‘ZO’ was a lone, vulnerable, young single female who had suffered truly terrible treatment in her home country of Somalia. Refused asylum on an initial application, she submitted a second claim based on previously unavailable evidence. This claim, once considered, was highly likely to result in a grant of leave to remain in the UK.
Her claim was placed in a programme referred to by the UKBA as the ‘Legacy’ – an attempt to clear their backlog of around 500,000 cases, some dating back more than 10 years. Announced in July 2006, the legacy was intended to clear this backlog by mid 2011.
In the meantime ZO was left in limbo: prohibited from taking employment, she was reliant upon ‘hard case’ support, a meagre stipend of food vouchers and hostel accommodation, widely viewed as unsuitable for vulnerable individuals.
ZO was one of thousands of foreign nationals in the United Kingdom keen to take employment. As recently explored in the BBC programme "The Day the Immigrants Left", this may help address a problem where there are many low-skilled jobs in the UK that locals will refuse to take, even if the alternative is unemployment.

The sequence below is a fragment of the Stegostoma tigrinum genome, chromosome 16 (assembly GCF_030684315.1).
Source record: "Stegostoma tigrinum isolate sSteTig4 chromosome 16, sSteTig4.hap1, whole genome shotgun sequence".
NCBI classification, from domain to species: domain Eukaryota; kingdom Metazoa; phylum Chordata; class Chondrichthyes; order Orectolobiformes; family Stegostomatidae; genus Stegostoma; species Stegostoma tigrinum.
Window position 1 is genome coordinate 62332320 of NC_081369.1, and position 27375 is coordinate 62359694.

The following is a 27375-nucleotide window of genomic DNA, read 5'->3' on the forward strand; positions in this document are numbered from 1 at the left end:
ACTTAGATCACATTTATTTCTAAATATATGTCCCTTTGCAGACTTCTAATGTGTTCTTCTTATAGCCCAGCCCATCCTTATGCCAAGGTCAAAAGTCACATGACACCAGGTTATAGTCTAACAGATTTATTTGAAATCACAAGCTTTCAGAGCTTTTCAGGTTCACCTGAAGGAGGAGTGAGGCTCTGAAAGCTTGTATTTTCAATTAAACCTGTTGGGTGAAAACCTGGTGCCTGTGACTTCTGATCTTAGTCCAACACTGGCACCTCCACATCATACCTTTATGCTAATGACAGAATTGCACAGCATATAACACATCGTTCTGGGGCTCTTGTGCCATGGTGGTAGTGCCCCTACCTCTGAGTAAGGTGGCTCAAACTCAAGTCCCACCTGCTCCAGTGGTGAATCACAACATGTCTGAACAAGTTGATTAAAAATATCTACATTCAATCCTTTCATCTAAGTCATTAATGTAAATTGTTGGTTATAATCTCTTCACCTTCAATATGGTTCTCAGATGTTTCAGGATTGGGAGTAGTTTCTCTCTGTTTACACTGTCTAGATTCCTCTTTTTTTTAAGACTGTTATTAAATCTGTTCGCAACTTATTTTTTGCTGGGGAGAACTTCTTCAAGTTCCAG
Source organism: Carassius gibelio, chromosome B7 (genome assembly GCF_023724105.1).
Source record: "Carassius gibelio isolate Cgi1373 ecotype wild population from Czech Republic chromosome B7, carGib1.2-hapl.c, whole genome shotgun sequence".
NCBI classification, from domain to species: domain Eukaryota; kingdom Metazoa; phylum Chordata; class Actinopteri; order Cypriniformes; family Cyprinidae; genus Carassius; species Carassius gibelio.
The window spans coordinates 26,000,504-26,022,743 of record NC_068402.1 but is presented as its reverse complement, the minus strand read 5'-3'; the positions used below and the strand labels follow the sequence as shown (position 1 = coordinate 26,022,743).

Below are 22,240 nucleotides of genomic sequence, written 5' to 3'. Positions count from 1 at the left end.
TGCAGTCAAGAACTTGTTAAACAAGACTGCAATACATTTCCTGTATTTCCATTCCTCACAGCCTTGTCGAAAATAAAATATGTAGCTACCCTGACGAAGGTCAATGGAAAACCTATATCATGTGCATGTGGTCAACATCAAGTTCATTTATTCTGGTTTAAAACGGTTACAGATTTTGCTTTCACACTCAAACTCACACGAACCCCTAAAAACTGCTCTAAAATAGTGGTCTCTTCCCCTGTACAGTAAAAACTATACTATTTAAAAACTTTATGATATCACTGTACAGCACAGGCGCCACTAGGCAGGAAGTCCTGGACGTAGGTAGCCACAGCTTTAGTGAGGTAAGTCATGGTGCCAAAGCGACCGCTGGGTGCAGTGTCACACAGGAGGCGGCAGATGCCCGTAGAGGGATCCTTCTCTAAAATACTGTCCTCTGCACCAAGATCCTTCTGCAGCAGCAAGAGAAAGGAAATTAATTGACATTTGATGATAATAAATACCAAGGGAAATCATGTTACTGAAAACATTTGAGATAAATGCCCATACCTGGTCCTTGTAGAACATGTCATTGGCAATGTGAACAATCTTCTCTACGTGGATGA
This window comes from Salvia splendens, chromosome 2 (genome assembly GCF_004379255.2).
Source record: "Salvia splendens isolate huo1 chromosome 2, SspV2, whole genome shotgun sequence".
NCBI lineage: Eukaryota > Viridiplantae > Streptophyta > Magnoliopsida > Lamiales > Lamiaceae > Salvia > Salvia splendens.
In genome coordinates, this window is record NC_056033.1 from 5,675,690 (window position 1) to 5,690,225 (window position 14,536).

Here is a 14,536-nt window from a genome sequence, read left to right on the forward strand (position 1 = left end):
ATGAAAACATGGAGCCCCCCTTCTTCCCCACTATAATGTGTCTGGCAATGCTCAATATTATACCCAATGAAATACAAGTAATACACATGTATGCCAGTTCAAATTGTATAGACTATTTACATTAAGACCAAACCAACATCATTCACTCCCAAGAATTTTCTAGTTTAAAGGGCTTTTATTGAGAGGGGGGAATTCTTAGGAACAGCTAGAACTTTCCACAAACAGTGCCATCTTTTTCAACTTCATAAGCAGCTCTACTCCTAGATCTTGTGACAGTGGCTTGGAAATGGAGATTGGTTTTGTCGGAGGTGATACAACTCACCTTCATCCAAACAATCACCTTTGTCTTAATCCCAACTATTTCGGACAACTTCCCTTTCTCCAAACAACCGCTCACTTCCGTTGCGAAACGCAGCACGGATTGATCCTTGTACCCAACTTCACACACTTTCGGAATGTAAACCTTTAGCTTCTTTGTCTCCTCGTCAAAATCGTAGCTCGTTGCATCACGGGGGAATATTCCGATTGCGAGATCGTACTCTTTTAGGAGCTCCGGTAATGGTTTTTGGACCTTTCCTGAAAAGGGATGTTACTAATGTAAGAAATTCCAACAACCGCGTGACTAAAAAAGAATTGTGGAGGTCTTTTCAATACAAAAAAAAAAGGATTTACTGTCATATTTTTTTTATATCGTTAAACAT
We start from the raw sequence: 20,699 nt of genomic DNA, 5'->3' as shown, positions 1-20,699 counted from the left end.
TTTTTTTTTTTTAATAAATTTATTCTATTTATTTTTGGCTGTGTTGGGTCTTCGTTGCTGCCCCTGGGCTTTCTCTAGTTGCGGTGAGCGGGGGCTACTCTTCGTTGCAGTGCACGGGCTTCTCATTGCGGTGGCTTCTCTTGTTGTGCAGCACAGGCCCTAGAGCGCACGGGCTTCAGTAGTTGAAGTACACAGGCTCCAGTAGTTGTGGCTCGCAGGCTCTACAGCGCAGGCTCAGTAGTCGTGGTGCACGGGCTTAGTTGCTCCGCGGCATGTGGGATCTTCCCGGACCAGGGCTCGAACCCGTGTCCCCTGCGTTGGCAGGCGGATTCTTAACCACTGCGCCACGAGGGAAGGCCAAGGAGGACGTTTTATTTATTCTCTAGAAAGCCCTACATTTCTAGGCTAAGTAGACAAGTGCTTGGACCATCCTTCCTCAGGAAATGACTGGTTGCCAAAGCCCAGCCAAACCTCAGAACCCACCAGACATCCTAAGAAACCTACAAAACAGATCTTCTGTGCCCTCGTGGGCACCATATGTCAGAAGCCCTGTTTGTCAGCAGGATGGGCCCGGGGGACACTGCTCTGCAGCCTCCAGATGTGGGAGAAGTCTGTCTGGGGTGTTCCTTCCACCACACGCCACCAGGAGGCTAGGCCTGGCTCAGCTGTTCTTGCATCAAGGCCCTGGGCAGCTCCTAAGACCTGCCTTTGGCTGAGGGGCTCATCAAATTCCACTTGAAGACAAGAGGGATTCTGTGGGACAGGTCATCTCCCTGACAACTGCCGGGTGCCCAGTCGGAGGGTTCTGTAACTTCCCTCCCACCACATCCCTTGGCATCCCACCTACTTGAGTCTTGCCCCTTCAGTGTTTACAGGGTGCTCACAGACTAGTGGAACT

The trend in the UK has been to reduce rights of asylum seekers to take up employment. However, Council Directive 2003/9/EC, the ‘Reception Directive’, effectively entitled asylum claimants who had been waiting for over a year for a decision to take employment. The Directive lays down minimum standards for the reception of asylum seekers. Permission to take employment is one of these keys rights. Other rights include preservation of family unity, access to education for minors, access to vocational training, access to emergency health care and essential treatment of illness.
Article 11 of the Directive, which confers the entitlement to employment, has been implemented into UK law through Paragraph 360 of the Immigration Rules. For asylum seekers making a first application for asylum, grants of permission to work are normally provided without too much fuss. However, despite a 10 year campaign for change by Refugee welfare groups, the UKBA has refused the right to work to individuals whose initial claim had been refused and who were awaiting a decision on a subsequent claim.
The somewhat Orwellian stance of the Secretary of State has been that an asylum claim is not an asylum claim if it is made by a person who has already made a claim that was rejected. Rather the "asylum claim" is in fact "further representations against removal" (and therefore gives no right to work). The "further representations" remain as such until they are considered by the Secretary of State and only if they satisfy various tests can they then be considered an asylum claim. Only once a claim had been recognised by the Secretary of State as an "asylum claim" did he consider it to be caught by the Reception Directive.